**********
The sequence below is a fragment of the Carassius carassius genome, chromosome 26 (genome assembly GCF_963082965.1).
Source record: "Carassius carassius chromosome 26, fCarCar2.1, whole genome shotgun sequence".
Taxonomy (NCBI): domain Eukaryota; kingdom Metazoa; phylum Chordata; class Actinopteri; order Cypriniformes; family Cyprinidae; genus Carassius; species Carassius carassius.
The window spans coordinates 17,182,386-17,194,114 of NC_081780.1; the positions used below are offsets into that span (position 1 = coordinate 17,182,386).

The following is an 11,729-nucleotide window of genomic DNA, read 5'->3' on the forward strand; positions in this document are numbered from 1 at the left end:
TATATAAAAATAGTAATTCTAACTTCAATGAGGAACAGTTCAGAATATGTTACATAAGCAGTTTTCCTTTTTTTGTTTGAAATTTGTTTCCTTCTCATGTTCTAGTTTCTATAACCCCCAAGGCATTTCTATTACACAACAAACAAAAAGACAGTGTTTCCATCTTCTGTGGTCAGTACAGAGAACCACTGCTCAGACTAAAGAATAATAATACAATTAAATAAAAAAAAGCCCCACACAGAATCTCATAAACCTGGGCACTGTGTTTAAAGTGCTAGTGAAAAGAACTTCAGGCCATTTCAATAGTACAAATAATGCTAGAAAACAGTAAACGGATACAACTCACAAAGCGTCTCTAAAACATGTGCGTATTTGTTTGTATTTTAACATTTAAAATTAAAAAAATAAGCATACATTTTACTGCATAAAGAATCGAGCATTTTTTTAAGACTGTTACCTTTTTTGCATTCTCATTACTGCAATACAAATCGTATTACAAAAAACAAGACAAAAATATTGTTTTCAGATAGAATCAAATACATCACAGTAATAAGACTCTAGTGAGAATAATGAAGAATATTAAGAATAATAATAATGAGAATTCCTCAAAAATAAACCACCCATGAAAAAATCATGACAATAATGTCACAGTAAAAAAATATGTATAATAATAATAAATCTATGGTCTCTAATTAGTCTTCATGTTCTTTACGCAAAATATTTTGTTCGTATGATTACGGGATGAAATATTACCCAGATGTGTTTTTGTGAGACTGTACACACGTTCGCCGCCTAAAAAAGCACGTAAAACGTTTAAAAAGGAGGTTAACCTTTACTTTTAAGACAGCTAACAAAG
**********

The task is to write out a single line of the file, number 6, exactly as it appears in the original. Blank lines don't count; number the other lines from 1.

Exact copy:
TATATAAAAATAGTAATTCTAACTTCAATGAGGAACAGTTCAGAATATGTTACATAAGCAGTTTTCCTTTTTTTGTTTGAAATTTGTTTCCTTCTCATGTTCTAGTTTCTATAACCCCCAAGGCATTTCTATTACACAACAAACAAAAAGACAGTGTTTCCATCTTCTGTGGTCAGTACAGAGAACCACTGCTCAGACTAAAGAATAATAATACAATTAAATAAAAAAAAGCCCCACACAGAATCTCATAAACCTGGGCACTGTGTTTAAAGTGCTAGTGAAAAGAACTTCAGGCCATTTCAATAGTACAAATAATGCTAGAAAACAGTAAACGGATACAACTCACAAAGCGTCTCTAAAACATGTGCGTATTTGTTTGTATTTTAACATTTAAAATTAAAAAAATAAGCATACATTTTACTGCATAAAGAATCGAGCATTTTTTTAAGACTGTTACCTTTTTTGCATTCTCATTACTGCAATACAAATCGTATTACAAAAAACAAGACAAAAATATTGTTTTCAGATAGAATCAAATACATCACAGTAATAAGACTCTAGTGAGAATAATGAAGAATATTAAGAATAATAATAATGAGAATTCCTCAAAAATAAACCACCCATGAAAAAATCATGACAATAATGTCACAGTAAAAAAATATGTATAATAATAATAAATCTATGGTCTCTAATTAGTCTTCATGTTCTTTACGCAAAATATTTTGTTCGTATGATTACGGGATGAAATATTACCCAGATGTGTTTTTGTGAGACTGTACACACGTTCGCCGCCTAAAAAAGCACGTAAAACGTTTAAAAAGGAGGTTAACCTTTACTTTTAAGACAGCTAACAAAG